Top 3 Core Hackers
Do you have trouble engaging the mid section of your body known as the core? Do you feel exercise is not helping or you are not sure where to start? Having a healthy core is achievable for anyone who is willing to learn and make a few lifestyle changes. There are 3 things that can disrupt normal muscle patterns and it may not be obvious.
Let's begin with the most common core hacker, PAIN. If you have pain anywhere in your body, your brain goes into protective mode to guard and prevent movement. This is a natural process and once the pain is removed, all should be well, right? Well, not exactly. Muscles go "on strike" and become inhibited with pain. According to Vladimir Yanda, a 20th century physician, muscles behave in a very predictable pattern in the presence of pain or dysfunction. In the pelvic area, the muscles that SHUT DOWN or stop working include the deep core musculature along with the glutes, quadriceps and eccentric or lengthening function of the hamstrings. Other muscles become tight and and dysfunctional, affecting function as well as causing pain and spasms, creating a vicious cycle that doesn't go away on its own without help. These are the muscles many people struggle with and are SYMPTOMS of an unhealthy core: piriformis and other hip rotators, abdominus recti, hamstrings, paraspinals, hip flexors, short groin muscles and pelvic floor muscles.
Another common core hacker is gut INFLAMMATION. When bloating occurs, the deep abdominal muscles relax and shut down. The viscerocutaneus reflex is a protective response that inhibits the muscles in the area overlying the organs, or viscera. The Standard American diet known as SAD is not the best diet for a healthy core. Much of the food we consume causes bloating and gas, causing the abdominal muscles to distend and go "on strike". In addition, straining to eliminate stool creates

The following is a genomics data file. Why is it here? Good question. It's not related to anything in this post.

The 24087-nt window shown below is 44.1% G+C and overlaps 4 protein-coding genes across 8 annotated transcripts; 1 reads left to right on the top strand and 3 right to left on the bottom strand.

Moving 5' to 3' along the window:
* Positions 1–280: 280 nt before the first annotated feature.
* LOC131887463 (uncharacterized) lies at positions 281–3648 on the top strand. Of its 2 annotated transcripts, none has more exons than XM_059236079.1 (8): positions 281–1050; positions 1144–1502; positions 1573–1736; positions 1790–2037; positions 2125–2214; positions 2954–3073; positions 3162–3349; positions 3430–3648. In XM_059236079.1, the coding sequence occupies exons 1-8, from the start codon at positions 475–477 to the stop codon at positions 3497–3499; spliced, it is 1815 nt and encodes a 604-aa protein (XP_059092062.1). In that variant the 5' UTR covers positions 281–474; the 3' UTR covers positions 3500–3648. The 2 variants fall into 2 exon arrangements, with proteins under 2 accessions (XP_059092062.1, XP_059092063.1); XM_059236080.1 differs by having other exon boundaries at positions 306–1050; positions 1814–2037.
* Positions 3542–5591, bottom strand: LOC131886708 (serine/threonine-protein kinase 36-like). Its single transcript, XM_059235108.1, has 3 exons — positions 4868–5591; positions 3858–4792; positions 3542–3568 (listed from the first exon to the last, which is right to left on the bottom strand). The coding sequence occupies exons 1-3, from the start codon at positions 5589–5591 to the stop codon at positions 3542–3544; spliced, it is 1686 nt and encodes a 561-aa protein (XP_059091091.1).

abnormal breathing and muscle patterns that perpetuates the muscle tension cycle and is tough to break without help. If you suffer from bloating, gas, constipation or incomplete evacuation of stool, your core could be suffering, too.
Another core hacker is movement loss or STIFFNESS in the area above and below the core, namely the thoracic spine and hips. The lumbar spine (the area in the small of your back ) is supposed to be a stable segment, allowing the hips and upper spine to move freely. When there is a restriction in movement of either the spine or hips, the core has more resistance and has to work harder. For example, imagine walking uphill with an umbrella against a heavy rain storm. That's what the core has to do with tight hips or a tight upper back. Also, when the core isn't working properly, other muscles have to help out, creating tension in the hips and spine that perpetuates the issue.
In order to have a healthy core, you need to avoid the common core hackers of PAIN, INFLAMMATION and STIFFNESS. Click here if you would like to receive our FREE guide, 3 Steps to a Healthy Core, so you can get back to living and stop chasing symptoms of an unhealthy core. Don't delay; a healthy core is simple to achieve with the right knowledge and a plan!